As It Happens

25 years in the making, model train display destroyed by vandals

After they were the target of devastating vandalism, Market Deeping Model Railway Club has been flooded with public donations to help the club get back on track and rebuild.

Donations have poured in to help the U.K. club, including from Sir Rod Stewart

Vandals completely ransacked the Market Deeping Model Railway Club's display. They overturned multiple layouts and destroyed years of work. (Peter Davies/Market Deeping Model Railway Club)

Read Story Transcript

"A scene of absolute devastation."

That's how the Market Deeping Model Railway Club has described an act of vandalism that wiped out the elaborate model train sets on display for their annual exhibition. Priceless models were lost — some of which had taken 25 years to craft. 

The annual event has been held in Stamford, England, for the past 12 years but has now been cancelled.

Police have arrested four people they say caused the damage.

Peter Davies is the chairman of the club and was one of the first to witness the wreckage.

As It Happens host Carol Off spoke to Davies about club members efforts to start rebuilding and how those efforts have been boosted by the generosity of fans from around the world who share a love of miniature train sets.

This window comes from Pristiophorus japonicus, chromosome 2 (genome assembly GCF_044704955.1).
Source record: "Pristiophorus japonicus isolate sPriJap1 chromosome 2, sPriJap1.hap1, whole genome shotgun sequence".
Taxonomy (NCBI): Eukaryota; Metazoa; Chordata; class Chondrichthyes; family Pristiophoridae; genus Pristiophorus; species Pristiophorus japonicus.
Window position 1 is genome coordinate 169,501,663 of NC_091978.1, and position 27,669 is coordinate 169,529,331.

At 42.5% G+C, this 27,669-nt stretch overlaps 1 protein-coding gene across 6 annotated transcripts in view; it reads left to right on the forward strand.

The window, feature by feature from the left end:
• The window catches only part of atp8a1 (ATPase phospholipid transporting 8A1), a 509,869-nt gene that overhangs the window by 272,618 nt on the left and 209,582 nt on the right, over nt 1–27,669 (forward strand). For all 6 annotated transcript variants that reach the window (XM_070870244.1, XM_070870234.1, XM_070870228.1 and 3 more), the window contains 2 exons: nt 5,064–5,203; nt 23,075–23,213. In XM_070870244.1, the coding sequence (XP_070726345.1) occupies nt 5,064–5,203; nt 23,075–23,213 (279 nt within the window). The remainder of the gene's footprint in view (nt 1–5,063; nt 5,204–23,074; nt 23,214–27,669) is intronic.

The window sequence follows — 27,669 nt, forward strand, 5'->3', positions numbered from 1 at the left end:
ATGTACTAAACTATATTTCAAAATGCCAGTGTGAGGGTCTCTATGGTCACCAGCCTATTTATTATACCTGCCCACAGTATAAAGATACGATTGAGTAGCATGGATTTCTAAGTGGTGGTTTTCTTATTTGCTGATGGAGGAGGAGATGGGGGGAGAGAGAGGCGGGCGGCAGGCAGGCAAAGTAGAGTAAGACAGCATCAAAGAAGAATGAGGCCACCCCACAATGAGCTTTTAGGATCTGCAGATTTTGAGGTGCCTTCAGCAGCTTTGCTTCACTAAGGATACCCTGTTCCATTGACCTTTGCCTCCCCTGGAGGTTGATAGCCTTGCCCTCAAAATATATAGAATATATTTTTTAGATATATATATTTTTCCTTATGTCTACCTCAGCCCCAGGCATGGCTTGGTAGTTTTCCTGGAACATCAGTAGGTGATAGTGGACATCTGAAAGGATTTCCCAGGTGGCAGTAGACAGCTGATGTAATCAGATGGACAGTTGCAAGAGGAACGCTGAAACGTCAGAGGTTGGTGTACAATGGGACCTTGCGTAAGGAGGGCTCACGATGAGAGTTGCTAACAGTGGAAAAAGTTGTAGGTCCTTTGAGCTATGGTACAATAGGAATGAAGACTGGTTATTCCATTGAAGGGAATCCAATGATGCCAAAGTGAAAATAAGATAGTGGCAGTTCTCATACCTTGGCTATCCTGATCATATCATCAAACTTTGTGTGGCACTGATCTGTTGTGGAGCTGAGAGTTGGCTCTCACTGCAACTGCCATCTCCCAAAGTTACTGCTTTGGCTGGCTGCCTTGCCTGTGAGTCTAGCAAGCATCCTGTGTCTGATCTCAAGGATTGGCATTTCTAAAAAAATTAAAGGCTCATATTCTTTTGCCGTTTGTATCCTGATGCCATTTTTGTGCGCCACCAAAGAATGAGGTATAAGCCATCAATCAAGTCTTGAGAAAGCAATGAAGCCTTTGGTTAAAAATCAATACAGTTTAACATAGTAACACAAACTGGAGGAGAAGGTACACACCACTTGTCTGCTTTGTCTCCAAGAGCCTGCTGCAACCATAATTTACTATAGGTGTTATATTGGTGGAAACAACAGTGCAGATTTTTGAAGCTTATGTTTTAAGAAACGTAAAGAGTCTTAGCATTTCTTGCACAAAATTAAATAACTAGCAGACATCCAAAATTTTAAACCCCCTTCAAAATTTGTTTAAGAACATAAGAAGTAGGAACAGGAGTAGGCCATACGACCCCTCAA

Here is part of their conversation.

Peter, how would you describe the public reaction and support you've been getting since this incident?

It's absolutely amazing. We've never encountered anything like it. But then, there's never been a disaster quite like it. The public response has been wonderful and, honestly, truly humbling.

Davies says the vandals used hammers to destroy the individual models and overturn the layouts. (Peter Davies/Market Deeping Model Railway Club)

How much have these been donated so far?

The public donations are somewhere of the order of £86,000 [$146,000 CDN]. 

But in addition to that people have offered us model railway layouts, rolling stock of all sorts, skills, time. It's just been amazingly wonderful.

You said you've never seen a reaction of support like this but you've never seen such a disaster before. Can you describe what you saw of this vandalism?

Well, the best thing I can suggest to you here is that if you stand at the door of your main living room, and you look around at all the lovely things around — you've got pictures, you've got ornaments you've got furniture — but instead of it being in its place, it's matchwood and glass bits.

Well, that sort of feeling is what it was like because what I saw was total devastation.

Everything had been attacked by hammers. People had been kicking things around. The layouts had all been jumbled up and broken. They are a total write-off.

Davies says some of the models took decades to build. (Peter Davies/Market Deeping Model Railway Club)

Before this happened, maybe just describe for people what the display looked like? 

Well, five layouts. One of them was an old gauge layout. That was something of the order of seven to eight metres long, maybe a little bit longer, and about half a metre wide.